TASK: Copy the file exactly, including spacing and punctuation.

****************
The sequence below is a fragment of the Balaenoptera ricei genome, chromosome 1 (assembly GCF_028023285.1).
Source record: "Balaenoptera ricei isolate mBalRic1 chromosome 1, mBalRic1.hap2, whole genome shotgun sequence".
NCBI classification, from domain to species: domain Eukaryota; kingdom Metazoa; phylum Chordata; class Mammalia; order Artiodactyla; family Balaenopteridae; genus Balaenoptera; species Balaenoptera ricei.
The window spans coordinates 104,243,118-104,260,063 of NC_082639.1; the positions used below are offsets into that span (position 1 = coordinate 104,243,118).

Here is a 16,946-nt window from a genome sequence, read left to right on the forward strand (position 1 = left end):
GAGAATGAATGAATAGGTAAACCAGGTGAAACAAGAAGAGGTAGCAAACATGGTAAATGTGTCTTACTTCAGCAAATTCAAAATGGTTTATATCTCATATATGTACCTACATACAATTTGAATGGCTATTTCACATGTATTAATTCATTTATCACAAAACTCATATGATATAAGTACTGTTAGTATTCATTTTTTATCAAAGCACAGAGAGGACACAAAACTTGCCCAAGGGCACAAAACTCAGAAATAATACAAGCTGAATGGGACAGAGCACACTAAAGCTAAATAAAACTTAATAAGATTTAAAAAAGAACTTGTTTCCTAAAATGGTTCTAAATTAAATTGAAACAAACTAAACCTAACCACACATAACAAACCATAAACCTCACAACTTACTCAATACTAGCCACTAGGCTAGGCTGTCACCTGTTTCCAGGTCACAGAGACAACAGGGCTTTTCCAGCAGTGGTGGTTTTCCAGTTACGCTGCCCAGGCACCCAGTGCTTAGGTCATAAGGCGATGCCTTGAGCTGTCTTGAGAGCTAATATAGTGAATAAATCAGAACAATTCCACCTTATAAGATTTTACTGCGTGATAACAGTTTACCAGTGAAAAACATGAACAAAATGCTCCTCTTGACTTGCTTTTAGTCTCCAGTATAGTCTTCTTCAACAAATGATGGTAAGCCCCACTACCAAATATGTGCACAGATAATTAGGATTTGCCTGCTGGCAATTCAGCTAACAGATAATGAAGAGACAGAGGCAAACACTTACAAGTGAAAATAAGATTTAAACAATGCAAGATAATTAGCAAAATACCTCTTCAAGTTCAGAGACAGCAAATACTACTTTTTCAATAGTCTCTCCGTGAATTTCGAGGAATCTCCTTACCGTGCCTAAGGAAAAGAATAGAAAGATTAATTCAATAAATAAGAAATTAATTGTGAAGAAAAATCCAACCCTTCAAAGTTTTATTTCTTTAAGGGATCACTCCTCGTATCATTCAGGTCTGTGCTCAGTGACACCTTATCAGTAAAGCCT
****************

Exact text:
The sequence below is a fragment of the Balaenoptera ricei genome, chromosome 1 (assembly GCF_028023285.1).
Source record: "Balaenoptera ricei isolate mBalRic1 chromosome 1, mBalRic1.hap2, whole genome shotgun sequence".
NCBI classification, from domain to species: domain Eukaryota; kingdom Metazoa; phylum Chordata; class Mammalia; order Artiodactyla; family Balaenopteridae; genus Balaenoptera; species Balaenoptera ricei.
The window spans coordinates 104,243,118-104,260,063 of NC_082639.1; the positions used below are offsets into that span (position 1 = coordinate 104,243,118).

Here is a 16,946-nt window from a genome sequence, read left to right on the forward strand (position 1 = left end):
GAGAATGAATGAATAGGTAAACCAGGTGAAACAAGAAGAGGTAGCAAACATGGTAAATGTGTCTTACTTCAGCAAATTCAAAATGGTTTATATCTCATATATGTACCTACATACAATTTGAATGGCTATTTCACATGTATTAATTCATTTATCACAAAACTCATATGATATAAGTACTGTTAGTATTCATTTTTTATCAAAGCACAGAGAGGACACAAAACTTGCCCAAGGGCACAAAACTCAGAAATAATACAAGCTGAATGGGACAGAGCACACTAAAGCTAAATAAAACTTAATAAGATTTAAAAAAGAACTTGTTTCCTAAAATGGTTCTAAATTAAATTGAAACAAACTAAACCTAACCACACATAACAAACCATAAACCTCACAACTTACTCAATACTAGCCACTAGGCTAGGCTGTCACCTGTTTCCAGGTCACAGAGACAACAGGGCTTTTCCAGCAGTGGTGGTTTTCCAGTTACGCTGCCCAGGCACCCAGTGCTTAGGTCATAAGGCGATGCCTTGAGCTGTCTTGAGAGCTAATATAGTGAATAAATCAGAACAATTCCACCTTATAAGATTTTACTGCGTGATAACAGTTTACCAGTGAAAAACATGAACAAAATGCTCCTCTTGACTTGCTTTTAGTCTCCAGTATAGTCTTCTTCAACAAATGATGGTAAGCCCCACTACCAAATATGTGCACAGATAATTAGGATTTGCCTGCTGGCAATTCAGCTAACAGATAATGAAGAGACAGAGGCAAACACTTACAAGTGAAAATAAGATTTAAACAATGCAAGATAATTAGCAAAATACCTCTTCAAGTTCAGAGACAGCAAATACTACTTTTTCAATAGTCTCTCCGTGAATTTCGAGGAATCTCCTTACCGTGCCTAAGGAAAAGAATAGAAAGATTAATTCAATAAATAAGAAATTAATTGTGAAGAAAAATCCAACCCTTCAAAGTTTTATTTCTTTAAGGGATCACTCCTCGTATCATTCAGGTCTGTGCTCAGTGACACCTTATCAGTAAAGCCT